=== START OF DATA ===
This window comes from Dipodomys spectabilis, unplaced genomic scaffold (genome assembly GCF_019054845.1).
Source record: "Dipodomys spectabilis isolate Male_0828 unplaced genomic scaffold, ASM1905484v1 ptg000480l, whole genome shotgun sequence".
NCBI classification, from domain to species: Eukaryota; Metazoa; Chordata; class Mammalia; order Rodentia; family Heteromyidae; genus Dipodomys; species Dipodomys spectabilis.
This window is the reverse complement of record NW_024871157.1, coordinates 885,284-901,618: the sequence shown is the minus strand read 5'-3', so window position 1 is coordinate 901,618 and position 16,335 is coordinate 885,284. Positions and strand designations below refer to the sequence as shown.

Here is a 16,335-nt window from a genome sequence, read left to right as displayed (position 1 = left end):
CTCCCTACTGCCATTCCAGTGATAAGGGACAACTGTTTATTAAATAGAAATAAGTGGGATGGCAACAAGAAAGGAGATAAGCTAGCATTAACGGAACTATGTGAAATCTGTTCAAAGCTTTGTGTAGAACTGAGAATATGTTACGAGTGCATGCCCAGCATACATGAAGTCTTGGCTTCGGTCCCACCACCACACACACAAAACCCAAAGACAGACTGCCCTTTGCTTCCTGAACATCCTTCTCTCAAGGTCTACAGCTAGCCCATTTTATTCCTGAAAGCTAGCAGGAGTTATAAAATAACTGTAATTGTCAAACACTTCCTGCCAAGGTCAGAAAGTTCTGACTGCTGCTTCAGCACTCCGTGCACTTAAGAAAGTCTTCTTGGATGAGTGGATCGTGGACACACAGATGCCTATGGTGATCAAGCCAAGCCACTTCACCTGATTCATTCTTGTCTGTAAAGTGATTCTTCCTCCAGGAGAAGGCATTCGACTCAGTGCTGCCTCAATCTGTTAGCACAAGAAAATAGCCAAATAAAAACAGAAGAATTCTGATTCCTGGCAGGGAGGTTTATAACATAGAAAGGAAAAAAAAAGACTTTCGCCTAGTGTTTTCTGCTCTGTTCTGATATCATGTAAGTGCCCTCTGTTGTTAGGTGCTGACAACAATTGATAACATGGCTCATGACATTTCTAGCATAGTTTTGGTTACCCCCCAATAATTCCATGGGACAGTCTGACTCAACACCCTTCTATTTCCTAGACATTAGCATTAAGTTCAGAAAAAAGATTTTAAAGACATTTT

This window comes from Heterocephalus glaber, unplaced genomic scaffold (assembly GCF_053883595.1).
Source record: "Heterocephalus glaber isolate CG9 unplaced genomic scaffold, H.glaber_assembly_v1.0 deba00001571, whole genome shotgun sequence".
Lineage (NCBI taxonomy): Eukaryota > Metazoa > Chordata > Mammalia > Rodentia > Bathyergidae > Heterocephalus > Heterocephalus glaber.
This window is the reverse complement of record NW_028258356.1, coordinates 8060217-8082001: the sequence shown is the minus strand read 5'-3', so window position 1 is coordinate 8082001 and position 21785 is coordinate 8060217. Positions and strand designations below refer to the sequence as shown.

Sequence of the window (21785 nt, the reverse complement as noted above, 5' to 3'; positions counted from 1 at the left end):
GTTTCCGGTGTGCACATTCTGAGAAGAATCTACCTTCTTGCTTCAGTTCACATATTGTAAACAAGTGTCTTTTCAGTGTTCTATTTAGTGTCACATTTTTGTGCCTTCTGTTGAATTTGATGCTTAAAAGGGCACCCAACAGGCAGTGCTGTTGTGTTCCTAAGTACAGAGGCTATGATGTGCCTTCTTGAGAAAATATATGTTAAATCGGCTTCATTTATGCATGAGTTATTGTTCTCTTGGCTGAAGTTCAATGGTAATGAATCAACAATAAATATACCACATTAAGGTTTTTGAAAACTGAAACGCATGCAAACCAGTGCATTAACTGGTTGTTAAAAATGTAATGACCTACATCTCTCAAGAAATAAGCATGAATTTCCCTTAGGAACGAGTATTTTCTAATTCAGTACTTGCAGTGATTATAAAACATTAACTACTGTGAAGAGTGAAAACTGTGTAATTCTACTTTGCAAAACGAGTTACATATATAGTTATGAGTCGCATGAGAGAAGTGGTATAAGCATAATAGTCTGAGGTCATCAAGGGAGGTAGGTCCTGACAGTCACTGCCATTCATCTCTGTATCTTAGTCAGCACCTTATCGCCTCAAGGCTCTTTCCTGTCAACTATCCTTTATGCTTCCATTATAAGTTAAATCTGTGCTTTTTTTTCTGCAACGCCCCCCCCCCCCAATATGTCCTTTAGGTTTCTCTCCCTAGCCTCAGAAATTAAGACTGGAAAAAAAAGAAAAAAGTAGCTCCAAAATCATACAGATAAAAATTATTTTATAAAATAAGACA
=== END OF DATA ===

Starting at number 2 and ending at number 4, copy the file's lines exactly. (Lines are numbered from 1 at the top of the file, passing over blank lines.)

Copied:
Source record: "Dipodomys spectabilis isolate Male_0828 unplaced genomic scaffold, ASM1905484v1 ptg000480l, whole genome shotgun sequence".
NCBI classification, from domain to species: Eukaryota; Metazoa; Chordata; class Mammalia; order Rodentia; family Heteromyidae; genus Dipodomys; species Dipodomys spectabilis.
This window is the reverse complement of record NW_024871157.1, coordinates 885,284-901,618: the sequence shown is the minus strand read 5'-3', so window position 1 is coordinate 901,618 and position 16,335 is coordinate 885,284. Positions and strand designations below refer to the sequence as shown.